The UK’s FTSE 100 index rose by the end of the day after massive downward trends earlier in the day, as markets all over the world rose slightly in the same trend. The FTSE 100 finished up by 1.9%, France’s Cac was up by 1.6%, and the Dow Jones in the US added 4%.
The Dow Jones had been down earlier as the Federal Reserve had not brought forward any ways to help the US economy. Investors had hoped that another round of Quantitative Easing (QE) would be announced but that was not the case.
The US economy, much like the UK one, will not see a rise in interest rates this year, and may not see it until 2013. Additionally, economic growth is slower than expected. This is not news to the UK, which has already announced similar experiences.
Those who work in investments fear that high debt levels could hurt these slow economies. The US credit rating was downgraded over the weekend and that combined with these fears led to markets decreasing on Monday.
China grew concerned and asked for global action in order to create market stabilization. The country’s Premier Wen Jiabao, asked for policies to reduce deficits and called for better communication and co-ordination.
The yields on Spanish and Italian government bonds, previously at extremely high rates, fell for the second day in a row, creating hope for the markets. This is in part due to the European Central Bank (ECB) intervening in the markets in order to keep costs down for both countries.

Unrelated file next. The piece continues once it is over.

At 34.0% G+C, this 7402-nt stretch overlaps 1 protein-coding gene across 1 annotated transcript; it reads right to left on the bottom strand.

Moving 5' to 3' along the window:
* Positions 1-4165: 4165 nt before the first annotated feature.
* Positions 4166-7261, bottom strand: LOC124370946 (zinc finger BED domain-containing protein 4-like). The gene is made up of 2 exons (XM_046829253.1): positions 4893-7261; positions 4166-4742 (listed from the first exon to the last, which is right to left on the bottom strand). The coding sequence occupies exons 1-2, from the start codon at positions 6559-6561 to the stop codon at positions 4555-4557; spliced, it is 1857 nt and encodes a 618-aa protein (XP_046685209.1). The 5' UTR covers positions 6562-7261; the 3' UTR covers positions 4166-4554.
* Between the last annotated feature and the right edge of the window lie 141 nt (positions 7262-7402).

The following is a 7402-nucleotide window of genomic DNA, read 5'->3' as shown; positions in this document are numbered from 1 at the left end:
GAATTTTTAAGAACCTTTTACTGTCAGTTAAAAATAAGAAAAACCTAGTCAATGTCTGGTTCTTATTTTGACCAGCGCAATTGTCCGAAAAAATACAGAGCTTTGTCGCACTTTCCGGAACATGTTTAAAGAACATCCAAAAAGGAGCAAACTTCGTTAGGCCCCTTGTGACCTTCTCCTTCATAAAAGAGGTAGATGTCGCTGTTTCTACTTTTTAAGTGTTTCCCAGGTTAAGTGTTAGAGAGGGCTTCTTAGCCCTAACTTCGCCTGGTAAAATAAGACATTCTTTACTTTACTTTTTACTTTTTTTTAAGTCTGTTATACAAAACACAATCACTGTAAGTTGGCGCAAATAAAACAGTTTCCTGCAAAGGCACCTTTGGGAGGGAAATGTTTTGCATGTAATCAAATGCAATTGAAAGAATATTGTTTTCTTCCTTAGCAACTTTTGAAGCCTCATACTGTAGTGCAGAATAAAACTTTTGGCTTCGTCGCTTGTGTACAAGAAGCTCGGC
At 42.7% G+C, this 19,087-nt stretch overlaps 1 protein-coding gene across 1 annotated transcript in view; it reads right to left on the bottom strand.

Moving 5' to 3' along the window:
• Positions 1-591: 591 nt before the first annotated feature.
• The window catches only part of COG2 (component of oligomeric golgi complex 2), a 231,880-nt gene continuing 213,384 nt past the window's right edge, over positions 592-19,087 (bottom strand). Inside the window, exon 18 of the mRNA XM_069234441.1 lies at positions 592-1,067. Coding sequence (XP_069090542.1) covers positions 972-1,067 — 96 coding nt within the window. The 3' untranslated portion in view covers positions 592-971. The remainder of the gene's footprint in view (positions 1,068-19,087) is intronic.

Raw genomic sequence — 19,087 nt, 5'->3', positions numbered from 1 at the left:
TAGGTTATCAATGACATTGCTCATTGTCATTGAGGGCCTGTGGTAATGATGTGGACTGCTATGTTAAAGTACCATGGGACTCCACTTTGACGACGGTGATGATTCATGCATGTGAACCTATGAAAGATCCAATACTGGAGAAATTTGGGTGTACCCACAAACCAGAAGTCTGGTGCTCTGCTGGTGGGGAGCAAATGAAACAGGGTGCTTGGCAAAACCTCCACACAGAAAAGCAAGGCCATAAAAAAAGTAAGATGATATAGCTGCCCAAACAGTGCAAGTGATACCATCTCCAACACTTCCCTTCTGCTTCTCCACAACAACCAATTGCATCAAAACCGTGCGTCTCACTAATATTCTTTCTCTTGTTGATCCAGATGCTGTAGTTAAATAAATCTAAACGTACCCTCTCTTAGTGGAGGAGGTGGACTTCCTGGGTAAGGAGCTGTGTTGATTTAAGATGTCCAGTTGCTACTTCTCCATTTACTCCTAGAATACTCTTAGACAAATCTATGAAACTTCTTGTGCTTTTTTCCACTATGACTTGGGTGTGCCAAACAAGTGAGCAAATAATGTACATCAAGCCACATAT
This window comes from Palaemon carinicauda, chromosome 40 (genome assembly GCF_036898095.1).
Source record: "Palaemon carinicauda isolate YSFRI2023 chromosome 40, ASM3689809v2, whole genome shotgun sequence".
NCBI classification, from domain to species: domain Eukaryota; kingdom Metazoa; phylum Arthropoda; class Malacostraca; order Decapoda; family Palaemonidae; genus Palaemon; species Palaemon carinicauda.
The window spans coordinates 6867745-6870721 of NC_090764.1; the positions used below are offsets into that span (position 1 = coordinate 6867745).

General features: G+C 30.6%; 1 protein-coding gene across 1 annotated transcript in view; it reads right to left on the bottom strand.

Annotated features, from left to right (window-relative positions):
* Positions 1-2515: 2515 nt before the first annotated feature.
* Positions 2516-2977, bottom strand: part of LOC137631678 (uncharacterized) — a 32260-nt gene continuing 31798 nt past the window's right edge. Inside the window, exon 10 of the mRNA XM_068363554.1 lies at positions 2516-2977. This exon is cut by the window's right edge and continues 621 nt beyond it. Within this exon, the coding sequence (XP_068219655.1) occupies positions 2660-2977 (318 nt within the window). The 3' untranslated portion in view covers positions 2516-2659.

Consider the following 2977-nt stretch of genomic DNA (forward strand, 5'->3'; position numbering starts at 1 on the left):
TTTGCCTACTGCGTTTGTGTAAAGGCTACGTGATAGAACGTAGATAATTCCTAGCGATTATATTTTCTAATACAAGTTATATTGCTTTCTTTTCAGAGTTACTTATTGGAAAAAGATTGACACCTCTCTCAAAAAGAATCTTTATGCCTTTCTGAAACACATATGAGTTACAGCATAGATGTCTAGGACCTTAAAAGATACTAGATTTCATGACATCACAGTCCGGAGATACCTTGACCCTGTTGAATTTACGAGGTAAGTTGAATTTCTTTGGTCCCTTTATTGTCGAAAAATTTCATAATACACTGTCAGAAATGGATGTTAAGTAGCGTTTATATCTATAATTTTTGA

The head of the ECB, Jean-Claude Trichet said, “It is the worst crisis since World War II and it could have been the worst crisis since World War I if leaders hadn’t taken the important decisions.”
He also asked for governments to speed up processes of governments supporting bonds by purchasing them using the European Financial Stability Facility (EFSF). Spain has maintained that they do not need a bailout in the style of Greece.
Asian markets decreased on Tuesday, in contrast to the rises elsewhere, though the rises in the European and US markets were not large. The weak markets across the globe are still worrying for investors, especially considering the high levels of debt.